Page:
From the moment I crunched into my first tea leaf salad, the beguiling flavors and textures of Burmese cuisine left a stamp on my brain. When I craved it, I had to have it.

That wasn't so easy when San Francisco's Burma Superstar was the only option in the area. Still, I remember waiting over an hour outside that tiny Inner Richmond restaurant to get my fix of crunchy fried garlic and pungent tea leaves tossed with lemony peanuts, sesame seeds and dried shrimp.

When the restaurant opened its first outpost in Alameda -- and later, in Oakland -- I literally celebrated, dragging my dad through the Caldecott Tunnel in pouring rain so we could tuck into bowls of chef U Win Aye's handmade, lentil-flecked samosa soup.

A piece of art is displayed in a dining area at Rangoon Super Stars restaurant in Berkeley, Calif., on Wednesday, Nov. 20, 2013. (Dan Honda/Bay Area News
A piece of art is displayed in a dining area at Rangoon Super Stars restaurant in Berkeley, Calif., on Wednesday, Nov. 20, 2013. (Dan Honda/Bay Area News Group) ( Dan Honda )

Now Aye, a Rangoon native, who also helmed the kitchen at Rangoon Ruby in Palo Alto, has opened his first restaurant: Rangoon Super Stars in Berkeley. After a recent Sunday night visit, I am confident it will be my go-to spot for years of cravings to come.

For starters, Rangoon Super Stars (no connection to the SF original) seats 100 people, so those long waits are over (they also take reservations). Even when full, as it was on our visit, the restaurant is pleasantly quiet, most likely because it is broken up into three separate, walled-off dining rooms. Lastly, it's located on a low-key strip of Telegraph Avenue, so street parking is ample.

Meanwhile, Aye's cooking stays true to the cuisine's Thai, Chinese and Indian influences, but I like the subtle changes and risks he takes. The Tea Leaf Salad ($10.99) arrives in a large bowl with all the ingredients in neat piles, including slivers of romaine lettuce and various seeds and dried beans -- Aye doesn't puree the musky tea leaves like most restaurants do, but rather keeps them whole for bigger flavor. Following tradition, a server mixes the salad tableside, adding a squeeze of lemon (I always ask for two or three).

This time, instead of samosa soup, we ordered Monk Hingar ($10.99), a pureed catfish chowder that gets its flavor from lemon grass, ginger and garlic, and its creamy texture from whole catfish that Aye boils and mashes into an aromatic broth. I loved the complementary crunch from fried mung bean cakes. If pureed fish soup sounds off-putting to you, trust me, it's not. It's a beautiful, alluring chowder, especially with the addition of thin, slippery rice noodles.

My favorite dish of the evening, however, was the Burmese Country Style Lamb Curry ($14.99), a traditional red curry made with garlic, onion, tamarind and red chiles that we ordered mild (it also comes medium, hot or, if you dare, very hot) in order to savor the tender chunks of lamb. Spooned atop an order of steaming coconut rice ($2.50), the sweet-and-spicy flavors were simply meant to be.

A piece of art is displayed in a dining area photographed at Rangoon Super Stars restaurant in Berkeley, Calif., on Wednesday, Nov. 20, 2013. (Dan
A piece of art is displayed in a dining area photographed at Rangoon Super Stars restaurant in Berkeley, Calif., on Wednesday, Nov. 20, 2013. (Dan Honda/Bay Area News Group) ( Dan Honda )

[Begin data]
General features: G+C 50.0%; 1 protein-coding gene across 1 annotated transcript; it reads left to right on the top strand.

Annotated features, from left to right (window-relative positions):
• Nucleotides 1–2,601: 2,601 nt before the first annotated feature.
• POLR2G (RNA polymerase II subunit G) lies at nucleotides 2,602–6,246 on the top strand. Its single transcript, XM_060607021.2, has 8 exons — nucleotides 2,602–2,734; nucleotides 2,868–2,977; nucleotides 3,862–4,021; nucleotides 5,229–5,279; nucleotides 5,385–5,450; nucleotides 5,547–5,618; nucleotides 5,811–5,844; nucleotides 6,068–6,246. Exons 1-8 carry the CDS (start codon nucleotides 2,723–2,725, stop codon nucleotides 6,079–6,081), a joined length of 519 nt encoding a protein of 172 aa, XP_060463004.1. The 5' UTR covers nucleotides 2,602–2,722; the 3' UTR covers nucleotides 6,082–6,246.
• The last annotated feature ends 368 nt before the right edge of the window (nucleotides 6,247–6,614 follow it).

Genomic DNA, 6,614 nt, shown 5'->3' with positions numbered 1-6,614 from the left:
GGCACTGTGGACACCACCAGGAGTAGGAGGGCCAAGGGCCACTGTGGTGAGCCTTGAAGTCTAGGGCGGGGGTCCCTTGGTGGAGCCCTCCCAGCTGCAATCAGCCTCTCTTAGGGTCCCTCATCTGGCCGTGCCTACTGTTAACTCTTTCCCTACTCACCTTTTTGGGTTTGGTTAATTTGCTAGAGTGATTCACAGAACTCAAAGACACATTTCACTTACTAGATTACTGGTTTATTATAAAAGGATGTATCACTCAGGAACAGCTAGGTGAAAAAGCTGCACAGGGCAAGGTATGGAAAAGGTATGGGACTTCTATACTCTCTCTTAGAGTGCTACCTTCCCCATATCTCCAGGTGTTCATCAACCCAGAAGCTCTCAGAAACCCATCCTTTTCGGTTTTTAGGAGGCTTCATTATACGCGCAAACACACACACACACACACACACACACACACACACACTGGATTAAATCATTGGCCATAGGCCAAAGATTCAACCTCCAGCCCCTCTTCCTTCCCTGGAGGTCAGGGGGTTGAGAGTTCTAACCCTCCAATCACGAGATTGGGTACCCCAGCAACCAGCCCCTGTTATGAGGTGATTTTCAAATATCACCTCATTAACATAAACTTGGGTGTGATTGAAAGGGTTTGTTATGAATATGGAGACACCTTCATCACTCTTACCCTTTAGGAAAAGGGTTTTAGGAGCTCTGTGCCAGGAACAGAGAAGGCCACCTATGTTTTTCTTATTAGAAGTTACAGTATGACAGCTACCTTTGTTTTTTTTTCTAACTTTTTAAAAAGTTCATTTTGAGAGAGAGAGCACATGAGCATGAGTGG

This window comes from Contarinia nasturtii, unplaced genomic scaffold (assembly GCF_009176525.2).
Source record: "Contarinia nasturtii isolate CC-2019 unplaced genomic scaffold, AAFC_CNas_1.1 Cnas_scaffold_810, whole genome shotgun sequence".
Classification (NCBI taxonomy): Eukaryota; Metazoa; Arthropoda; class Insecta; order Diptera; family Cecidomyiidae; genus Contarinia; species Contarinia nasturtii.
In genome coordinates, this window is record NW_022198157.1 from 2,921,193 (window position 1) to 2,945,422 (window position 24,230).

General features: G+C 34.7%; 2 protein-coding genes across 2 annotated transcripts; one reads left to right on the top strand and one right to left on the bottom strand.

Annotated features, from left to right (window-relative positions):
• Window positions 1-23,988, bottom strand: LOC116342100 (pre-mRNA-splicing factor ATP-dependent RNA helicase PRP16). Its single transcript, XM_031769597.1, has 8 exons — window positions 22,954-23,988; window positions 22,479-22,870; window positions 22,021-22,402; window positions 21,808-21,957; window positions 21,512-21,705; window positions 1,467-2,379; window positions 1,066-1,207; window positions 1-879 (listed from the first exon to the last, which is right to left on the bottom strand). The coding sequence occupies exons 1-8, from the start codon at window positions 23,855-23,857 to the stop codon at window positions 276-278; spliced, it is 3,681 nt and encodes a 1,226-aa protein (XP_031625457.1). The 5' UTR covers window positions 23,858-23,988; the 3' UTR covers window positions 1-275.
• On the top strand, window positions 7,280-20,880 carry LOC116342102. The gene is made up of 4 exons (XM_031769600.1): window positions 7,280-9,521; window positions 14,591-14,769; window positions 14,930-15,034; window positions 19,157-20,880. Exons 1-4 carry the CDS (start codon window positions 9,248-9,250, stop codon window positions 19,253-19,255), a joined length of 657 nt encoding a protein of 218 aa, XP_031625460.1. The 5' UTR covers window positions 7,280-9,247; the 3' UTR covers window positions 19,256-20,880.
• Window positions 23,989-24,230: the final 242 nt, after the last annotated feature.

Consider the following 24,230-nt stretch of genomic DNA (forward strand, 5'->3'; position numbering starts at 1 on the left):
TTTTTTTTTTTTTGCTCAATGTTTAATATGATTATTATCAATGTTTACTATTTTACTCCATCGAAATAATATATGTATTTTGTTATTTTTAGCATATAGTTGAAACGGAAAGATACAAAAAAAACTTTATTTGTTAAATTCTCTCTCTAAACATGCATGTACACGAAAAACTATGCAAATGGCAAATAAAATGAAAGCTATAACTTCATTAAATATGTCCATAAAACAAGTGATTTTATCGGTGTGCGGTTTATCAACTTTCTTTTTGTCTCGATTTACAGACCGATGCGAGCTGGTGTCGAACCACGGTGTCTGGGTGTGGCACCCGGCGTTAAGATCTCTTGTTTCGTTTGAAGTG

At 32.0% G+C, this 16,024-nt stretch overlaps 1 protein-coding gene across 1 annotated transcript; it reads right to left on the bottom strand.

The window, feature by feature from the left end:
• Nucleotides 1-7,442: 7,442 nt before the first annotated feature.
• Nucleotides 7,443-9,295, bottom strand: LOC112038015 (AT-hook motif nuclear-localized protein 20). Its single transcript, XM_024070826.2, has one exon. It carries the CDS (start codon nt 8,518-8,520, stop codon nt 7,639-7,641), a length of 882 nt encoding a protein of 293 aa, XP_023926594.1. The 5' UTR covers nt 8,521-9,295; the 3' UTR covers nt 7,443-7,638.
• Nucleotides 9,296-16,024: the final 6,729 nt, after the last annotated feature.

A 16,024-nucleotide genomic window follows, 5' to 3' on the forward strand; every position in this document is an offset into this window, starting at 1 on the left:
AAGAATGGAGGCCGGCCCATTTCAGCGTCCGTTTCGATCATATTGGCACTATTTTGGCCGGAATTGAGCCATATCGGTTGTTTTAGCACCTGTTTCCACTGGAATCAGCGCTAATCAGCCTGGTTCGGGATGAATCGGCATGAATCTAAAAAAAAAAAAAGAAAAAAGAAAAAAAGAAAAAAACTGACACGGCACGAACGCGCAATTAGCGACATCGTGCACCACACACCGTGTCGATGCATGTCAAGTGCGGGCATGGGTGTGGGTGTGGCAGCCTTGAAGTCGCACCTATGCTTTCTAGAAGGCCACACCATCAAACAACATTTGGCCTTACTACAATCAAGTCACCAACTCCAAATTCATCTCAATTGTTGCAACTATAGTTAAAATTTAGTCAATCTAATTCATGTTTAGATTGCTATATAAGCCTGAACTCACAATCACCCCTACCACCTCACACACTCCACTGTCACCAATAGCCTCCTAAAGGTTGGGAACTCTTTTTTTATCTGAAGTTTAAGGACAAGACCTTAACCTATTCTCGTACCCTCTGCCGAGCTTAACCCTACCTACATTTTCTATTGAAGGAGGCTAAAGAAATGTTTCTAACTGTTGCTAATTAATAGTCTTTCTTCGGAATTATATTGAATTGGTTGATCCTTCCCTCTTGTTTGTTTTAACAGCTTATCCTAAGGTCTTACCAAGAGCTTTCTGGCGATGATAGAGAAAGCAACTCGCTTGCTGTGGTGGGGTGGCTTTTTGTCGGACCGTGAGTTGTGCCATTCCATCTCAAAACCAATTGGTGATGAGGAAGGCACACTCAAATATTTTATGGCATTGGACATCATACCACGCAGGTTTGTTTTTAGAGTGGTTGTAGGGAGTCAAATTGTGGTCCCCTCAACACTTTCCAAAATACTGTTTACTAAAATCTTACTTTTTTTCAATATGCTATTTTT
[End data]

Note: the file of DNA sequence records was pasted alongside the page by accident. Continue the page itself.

We dialed up the spice on our order of Rangoon String Beans ($9.99), which are not string beans but rather crunchy green beans sauteed and served in a garlic and red-chile-flecked sauce. Like many Asian restaurants, Rangoon Super Stars' list of entrees was long and overwhelming, with at least five options in each protein category -- such as beef, pork, lamb, chicken, seafood, tofu and vegetables -- in addition to those fantastic soups, salads, and appetizers. (If you like fried Chinese pancakes, try the Palata ($7.99), a warm and chewy multilayered bread that comes with a sweet curry for dipping. Yelpers love it.)

Since it is pumpkin season, we finally settled on the Pumpkin Pork Stew ($13.99), which was also a red-based curry made with onions, garlic, ginger, and enough tamarind to give it a slightly sour edge. It was tasty, and the pork was perfectly braised, but I prefer the Thai version of this dish, with its coconut base and brighter flavors.

Perhaps we should have tried one of the Indian-inspired wok-tossed dishes, like Beef Kebat ($13.99) with masala and mint leaves, or a noodle dish, like the simple but intriguing Rangoon Super Stars Noodles ($9.99), tossed with cubed tofu, cucumbers, cilantro, cabbage, tomato, and chili sauce. Next time.

Between the efficient service, reasonable prices (nothing's more than $16) and delicious food, I know we'll be back soon.

Rangoon super stars

" * * *

WHERE: 2826 Telegraph Ave., Berkeley
CONTACT: 510-647-9744; www.rangoonsuperstars.com
HOURS: 11:30 a.m. to 2:30 p.m. and 5 to 10 p.m. daily
CUISINE: Burmese
PRICES: $$
VEGETARIAN: Try the Samosa Soup, Burmese Eggplant Curry or Pea Leaf Tofu.
BEVERAGES: Sodas, but they have applied for a beer and wine license.
RESERVATIONS: Recommended
NOISE LEVEL: Quiet
PARKING: Street parking
KIDS: Coconut rice. Enough said.
PLUSES: New, large restaurant where you can sample Burmese favorites made by a chef you know and trust.
MINUSES: Too many entrees have similar ingredients and descriptions, so choosing can be difficult.
DATE OPENED: September

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Ratings

Restaurants are rated on a scale of 1 to 4, with four representing a truly extraordinary experience for that type of restaurant.

Price code

$ Most entrees under $10
$$ Most entrees under $20
$$$ Most entrees under $30
$$$$ Most entrees under $40